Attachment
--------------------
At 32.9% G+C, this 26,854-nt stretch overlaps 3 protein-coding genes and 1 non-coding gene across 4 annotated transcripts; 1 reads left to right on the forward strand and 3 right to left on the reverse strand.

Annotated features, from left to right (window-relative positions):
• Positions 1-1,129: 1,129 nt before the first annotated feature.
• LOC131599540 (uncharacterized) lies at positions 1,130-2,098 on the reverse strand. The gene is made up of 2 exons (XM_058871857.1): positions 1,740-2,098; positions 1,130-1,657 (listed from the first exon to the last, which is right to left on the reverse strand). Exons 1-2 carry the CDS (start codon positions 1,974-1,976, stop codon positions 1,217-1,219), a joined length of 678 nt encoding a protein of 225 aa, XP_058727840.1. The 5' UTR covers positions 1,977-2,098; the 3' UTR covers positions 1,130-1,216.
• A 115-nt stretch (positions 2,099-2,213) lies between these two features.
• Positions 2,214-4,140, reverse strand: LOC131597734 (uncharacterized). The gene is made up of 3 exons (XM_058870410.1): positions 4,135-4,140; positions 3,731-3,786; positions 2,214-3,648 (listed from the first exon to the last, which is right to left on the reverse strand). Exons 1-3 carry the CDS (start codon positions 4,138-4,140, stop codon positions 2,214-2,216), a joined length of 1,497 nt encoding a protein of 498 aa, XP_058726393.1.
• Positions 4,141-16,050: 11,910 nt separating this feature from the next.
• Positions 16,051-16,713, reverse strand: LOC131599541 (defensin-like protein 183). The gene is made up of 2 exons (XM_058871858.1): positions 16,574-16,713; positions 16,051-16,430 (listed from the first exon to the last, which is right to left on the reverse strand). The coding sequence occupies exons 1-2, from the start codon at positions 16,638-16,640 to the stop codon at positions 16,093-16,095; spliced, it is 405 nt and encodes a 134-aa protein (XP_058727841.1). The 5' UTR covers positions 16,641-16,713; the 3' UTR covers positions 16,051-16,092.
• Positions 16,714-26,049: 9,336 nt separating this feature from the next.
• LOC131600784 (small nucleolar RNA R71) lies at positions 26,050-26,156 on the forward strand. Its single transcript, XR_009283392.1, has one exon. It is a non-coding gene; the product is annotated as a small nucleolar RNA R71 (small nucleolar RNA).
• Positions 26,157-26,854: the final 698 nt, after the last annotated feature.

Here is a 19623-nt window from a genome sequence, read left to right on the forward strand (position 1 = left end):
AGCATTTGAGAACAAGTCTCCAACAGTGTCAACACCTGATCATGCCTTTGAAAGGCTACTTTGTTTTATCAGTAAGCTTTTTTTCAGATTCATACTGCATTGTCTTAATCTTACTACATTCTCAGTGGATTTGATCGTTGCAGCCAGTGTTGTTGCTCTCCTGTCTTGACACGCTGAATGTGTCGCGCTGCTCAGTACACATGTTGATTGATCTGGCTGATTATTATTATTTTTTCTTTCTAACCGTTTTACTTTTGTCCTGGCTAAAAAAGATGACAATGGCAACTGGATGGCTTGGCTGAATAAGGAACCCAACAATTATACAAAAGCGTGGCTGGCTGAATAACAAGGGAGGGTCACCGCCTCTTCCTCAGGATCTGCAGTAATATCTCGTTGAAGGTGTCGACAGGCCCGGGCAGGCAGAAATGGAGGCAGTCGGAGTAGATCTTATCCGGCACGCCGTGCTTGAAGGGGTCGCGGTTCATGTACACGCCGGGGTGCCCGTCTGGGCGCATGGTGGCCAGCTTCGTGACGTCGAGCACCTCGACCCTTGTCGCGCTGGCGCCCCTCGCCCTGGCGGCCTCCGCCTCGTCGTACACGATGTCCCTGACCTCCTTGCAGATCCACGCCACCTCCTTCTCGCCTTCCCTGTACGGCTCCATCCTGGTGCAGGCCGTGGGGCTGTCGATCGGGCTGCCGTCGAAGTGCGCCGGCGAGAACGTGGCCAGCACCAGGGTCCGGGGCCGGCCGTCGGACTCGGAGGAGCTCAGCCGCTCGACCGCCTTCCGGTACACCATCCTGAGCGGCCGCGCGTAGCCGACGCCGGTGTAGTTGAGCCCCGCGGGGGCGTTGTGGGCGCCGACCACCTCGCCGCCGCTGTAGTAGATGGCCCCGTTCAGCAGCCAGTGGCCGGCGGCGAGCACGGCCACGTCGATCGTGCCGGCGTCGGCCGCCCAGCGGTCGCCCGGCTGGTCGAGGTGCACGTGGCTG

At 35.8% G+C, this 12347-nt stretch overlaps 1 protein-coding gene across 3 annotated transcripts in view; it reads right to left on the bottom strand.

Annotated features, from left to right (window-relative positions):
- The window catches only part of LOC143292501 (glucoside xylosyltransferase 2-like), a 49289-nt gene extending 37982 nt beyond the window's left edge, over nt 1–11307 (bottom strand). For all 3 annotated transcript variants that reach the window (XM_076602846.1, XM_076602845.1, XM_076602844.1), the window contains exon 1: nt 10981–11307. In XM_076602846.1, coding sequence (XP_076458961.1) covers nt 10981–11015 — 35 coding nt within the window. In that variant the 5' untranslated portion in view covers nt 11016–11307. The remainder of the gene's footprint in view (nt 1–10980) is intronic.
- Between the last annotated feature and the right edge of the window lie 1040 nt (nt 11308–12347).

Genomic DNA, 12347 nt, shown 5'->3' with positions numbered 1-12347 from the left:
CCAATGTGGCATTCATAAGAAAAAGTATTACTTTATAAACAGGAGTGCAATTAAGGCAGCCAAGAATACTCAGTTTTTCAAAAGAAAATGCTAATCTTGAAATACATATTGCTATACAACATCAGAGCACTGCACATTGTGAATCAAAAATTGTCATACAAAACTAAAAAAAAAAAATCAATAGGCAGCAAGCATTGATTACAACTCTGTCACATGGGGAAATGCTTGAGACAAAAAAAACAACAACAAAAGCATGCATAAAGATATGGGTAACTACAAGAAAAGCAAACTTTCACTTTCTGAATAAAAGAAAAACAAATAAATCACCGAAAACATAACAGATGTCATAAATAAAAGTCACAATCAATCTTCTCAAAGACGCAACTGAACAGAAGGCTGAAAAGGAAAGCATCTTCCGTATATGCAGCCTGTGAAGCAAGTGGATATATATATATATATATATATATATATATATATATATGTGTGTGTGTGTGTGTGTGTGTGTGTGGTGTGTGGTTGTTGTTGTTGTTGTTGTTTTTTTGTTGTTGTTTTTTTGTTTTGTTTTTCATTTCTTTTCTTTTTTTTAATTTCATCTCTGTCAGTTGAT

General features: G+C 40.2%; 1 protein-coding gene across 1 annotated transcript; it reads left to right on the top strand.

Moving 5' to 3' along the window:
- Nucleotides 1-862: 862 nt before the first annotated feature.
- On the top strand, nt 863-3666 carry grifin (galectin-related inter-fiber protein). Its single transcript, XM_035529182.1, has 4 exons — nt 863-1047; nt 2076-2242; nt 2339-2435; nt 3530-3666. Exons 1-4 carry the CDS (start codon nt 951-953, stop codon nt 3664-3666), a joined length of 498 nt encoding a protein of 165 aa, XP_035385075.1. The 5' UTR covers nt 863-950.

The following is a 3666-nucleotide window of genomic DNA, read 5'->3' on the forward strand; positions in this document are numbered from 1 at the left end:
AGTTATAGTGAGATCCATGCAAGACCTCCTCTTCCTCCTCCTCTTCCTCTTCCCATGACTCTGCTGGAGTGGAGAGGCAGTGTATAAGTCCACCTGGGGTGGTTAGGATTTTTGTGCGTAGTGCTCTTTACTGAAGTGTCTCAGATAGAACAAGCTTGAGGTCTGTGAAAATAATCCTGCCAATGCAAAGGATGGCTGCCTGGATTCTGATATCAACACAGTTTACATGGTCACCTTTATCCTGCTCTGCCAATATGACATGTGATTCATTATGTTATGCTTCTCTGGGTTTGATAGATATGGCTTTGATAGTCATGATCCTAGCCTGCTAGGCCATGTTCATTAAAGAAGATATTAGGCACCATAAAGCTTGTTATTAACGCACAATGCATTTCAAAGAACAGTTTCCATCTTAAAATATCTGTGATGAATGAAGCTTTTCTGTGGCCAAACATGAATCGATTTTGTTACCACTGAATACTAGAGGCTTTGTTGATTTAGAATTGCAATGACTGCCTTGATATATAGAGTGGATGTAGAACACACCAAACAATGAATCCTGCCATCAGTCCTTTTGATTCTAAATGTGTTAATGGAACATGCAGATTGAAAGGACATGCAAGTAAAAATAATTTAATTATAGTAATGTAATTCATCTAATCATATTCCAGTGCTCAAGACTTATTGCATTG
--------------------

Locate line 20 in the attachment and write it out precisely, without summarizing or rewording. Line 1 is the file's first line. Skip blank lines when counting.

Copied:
General features: G+C 40.2%; 1 protein-coding gene across 1 annotated transcript; it reads left to right on the top strand.